An average of 60-70 characters is ideal for desktop viewing.
40-50 is more realistic on mobile.
Line length (measure in typographer speak) is an important factor for comfortable readability, especially if you expect prolonged reading (pretty rare on screen). James Craig said it well in Designing with Type:
Reading a long line of type causes fatigue: the reader must move his head at the end of each line and search for the beginning of the next line.… Too short a line breaks up words or phrases that are generally read as a unit.
Measure isn't everything
Example taken from Pocket mobile. Notice the relatively short measure.
Measure has to be considered in light of other factors that are of equal or greater importance.
The key determining factors when designing for readability are:
- Font size
- Letter spacing*
- Word spacing*
- Foreground / background contrast
- Leading (space between lines)
* Side note on letter and word spacing:
This shouldn't be big concern, as long as you use a good typeface and set it at the right size. These factors are usually accounted for in the font itself and rarely require adjustment.
The not-so-special case of mobile
Considering all factors, you'll find that mobile readability is best with a shorter measure. This is nothing new. Historically, measures in the 30-50 range have been common for multi-column layouts like magazines and newspapers (remember those things?).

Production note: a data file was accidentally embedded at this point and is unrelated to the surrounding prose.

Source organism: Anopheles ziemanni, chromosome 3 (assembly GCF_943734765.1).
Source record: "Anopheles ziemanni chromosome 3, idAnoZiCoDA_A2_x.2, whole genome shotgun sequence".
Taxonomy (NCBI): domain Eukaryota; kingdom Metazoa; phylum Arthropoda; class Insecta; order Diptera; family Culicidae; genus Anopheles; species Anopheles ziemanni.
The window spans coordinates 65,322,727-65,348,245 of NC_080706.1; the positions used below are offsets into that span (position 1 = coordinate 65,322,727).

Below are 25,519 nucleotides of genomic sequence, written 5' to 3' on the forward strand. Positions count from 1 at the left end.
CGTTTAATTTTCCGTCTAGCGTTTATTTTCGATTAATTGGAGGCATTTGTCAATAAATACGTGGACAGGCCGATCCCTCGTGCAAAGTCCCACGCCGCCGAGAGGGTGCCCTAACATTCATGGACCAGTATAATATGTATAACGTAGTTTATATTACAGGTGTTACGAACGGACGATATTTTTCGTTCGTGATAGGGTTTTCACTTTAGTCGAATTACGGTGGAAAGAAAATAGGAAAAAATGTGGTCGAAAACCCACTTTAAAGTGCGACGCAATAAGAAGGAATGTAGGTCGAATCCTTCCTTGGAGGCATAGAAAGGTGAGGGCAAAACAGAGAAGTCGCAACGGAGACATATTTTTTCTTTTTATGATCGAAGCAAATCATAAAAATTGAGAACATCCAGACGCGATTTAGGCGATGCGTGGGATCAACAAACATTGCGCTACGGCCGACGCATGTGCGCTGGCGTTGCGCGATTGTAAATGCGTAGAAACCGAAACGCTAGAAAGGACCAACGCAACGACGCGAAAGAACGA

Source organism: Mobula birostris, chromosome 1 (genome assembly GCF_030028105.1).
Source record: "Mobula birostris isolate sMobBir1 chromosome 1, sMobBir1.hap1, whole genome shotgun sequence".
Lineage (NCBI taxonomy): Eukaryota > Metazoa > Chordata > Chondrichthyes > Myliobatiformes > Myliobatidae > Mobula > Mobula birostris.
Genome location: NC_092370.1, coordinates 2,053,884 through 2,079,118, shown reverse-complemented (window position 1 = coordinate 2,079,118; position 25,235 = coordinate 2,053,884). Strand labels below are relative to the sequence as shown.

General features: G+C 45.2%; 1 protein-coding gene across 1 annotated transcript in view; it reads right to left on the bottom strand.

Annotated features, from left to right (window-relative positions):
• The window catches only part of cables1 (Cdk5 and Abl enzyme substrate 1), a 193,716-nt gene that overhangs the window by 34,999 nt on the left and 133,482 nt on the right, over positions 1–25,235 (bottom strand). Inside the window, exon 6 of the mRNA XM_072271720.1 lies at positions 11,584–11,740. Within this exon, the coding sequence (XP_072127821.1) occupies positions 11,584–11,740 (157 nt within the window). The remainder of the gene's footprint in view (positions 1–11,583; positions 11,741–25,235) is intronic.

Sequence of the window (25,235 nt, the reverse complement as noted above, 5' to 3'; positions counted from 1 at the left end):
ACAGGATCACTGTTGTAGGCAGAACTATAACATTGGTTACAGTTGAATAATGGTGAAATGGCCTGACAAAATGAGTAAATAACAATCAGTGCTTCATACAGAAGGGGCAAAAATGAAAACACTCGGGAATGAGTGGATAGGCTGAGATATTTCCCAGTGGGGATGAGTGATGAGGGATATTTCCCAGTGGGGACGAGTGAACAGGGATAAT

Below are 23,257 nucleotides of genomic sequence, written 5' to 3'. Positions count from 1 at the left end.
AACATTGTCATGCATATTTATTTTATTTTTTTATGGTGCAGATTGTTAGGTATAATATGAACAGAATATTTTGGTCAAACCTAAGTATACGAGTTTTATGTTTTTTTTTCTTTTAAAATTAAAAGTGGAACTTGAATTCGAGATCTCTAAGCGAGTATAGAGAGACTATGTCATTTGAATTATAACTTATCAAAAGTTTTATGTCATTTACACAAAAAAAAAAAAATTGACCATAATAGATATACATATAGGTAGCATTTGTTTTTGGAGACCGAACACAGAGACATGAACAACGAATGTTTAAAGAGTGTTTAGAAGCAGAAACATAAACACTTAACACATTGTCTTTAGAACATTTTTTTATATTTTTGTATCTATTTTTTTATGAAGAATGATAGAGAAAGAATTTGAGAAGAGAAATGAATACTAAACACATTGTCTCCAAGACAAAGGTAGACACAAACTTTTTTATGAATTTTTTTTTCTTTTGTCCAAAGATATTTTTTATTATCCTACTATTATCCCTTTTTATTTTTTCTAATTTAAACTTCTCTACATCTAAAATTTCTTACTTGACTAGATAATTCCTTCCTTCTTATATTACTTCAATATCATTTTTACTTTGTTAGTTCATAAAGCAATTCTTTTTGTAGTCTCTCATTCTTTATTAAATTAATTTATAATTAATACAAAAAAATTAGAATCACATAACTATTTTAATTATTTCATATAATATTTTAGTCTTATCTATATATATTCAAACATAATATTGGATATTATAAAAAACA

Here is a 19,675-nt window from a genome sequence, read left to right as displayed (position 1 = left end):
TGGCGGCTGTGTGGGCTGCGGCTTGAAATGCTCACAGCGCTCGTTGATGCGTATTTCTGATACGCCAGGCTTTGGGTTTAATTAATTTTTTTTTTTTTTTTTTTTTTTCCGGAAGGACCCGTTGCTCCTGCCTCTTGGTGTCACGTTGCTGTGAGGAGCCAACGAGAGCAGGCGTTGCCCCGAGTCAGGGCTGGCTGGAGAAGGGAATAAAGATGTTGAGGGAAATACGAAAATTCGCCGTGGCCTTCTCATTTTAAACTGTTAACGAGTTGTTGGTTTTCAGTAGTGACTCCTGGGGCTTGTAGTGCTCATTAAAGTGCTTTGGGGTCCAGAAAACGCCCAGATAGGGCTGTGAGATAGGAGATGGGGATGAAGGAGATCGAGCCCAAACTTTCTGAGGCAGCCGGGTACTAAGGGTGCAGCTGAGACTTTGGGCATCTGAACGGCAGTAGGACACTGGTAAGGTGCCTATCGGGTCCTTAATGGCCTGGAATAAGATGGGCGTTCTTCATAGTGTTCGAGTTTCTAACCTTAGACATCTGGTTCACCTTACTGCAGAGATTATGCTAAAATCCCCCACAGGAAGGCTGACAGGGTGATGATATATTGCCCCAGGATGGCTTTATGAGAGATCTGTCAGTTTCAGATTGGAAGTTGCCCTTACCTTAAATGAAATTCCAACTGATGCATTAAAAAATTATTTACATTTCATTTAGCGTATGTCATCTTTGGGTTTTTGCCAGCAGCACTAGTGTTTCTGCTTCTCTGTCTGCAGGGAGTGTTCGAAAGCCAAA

In those contexts, multiple columns require narrowing the line — but you can't just keep shrinking the type. It's better to have a readable type size (and leading) and live with a shorter measure. This format would cause reader fatigue in extended "immersive" reading, but that's not an issue for the casual type of reading happening here.
Mobile fits the same scenario.
Smashing Mag has a great primer specifically addressing line length factors and responsive design. Read that whole thing before you make any further decisions.
There is also a long in progress work translating Robert Bringhurst's classic Elements of Typographic Style to a web-centric resource: Richard Rutter's The Elements of Typographic Style Applied to the Web. 👈 That link will take you to the section on choosing the right measure. One great observation from that page you may want to consider:
… the beauty and advantage of the Web as a medium is that readers are able to adjust their reading environment to suit their own needs. This is a concept that should be acknowledged & embraced, and built into website designs from the ground up.
I addressed a similar question here some time ago.